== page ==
When old people get ill at home, everything possible should be done to keep them out of hospital. It is easy to understand how the harrassed G.P., anticipating a prolonged illness with indifferent facilities to meet it, may call for admission to hospital. It is not difficult to appreciate how the friends and relations of the aged, with other heavy commitments, may long to see them safely tucked up in hospital beds. But, except in emergency, it is better that a geriatric specialist from the hospital, known and trusted by the G.P., should first see the case in consultation with him. He should know the facilities that exist for home-treatment, and should be able to weigh the claims of the particular patient against those of the many others waiting for a bed. Wherever this is possible without detriment, the hospital, or at any rate its facilities, should bo brought to the patient. Moreover, we must always remember that old people move badly when they are ill.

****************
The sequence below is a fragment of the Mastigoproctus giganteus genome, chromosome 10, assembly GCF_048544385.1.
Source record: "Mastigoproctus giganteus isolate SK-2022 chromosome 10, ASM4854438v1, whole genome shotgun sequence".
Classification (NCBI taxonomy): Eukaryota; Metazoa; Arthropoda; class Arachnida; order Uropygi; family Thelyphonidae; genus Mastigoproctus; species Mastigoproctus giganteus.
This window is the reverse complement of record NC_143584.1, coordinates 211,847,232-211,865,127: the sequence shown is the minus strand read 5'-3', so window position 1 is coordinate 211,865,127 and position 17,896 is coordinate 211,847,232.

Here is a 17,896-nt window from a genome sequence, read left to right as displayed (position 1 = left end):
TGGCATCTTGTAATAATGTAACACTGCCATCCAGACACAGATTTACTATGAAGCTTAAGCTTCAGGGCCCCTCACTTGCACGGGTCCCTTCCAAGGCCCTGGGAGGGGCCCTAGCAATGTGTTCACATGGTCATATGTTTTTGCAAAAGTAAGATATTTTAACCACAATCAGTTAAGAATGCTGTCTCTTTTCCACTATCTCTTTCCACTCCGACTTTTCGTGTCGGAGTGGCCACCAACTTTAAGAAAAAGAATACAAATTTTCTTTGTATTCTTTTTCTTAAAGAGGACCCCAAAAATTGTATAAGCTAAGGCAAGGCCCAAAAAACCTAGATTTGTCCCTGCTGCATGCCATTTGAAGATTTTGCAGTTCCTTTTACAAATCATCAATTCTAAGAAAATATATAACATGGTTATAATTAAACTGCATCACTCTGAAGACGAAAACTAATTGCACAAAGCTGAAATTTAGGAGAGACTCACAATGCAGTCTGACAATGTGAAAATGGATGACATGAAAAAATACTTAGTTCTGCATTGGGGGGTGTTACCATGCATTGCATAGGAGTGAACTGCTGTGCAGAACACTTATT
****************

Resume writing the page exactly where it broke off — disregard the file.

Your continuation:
Meals on wheels, home helps, home nurses, home baths, home physiotherapy and even home chiropody are provided for the aged in some areas. Mattresses, bed-linen, bed-pans and other impedimenta for nursing the sick can be loaned. The washing of foul linen is a major problem, but even this is being undertaken in hospital laundries. Of course all this is expen- sive, but it costs much less than the £10 or £20 or even more per week for a bed in an acute general hospital. The real disaster is that not a penny of the money saved by the hospital authority through home treatment can be used to reduce the increased burden on the rates which results from this. When the acute stage is passed, many old people greatly benefit by continued treatment in the geriatric out-patient department of a hospital.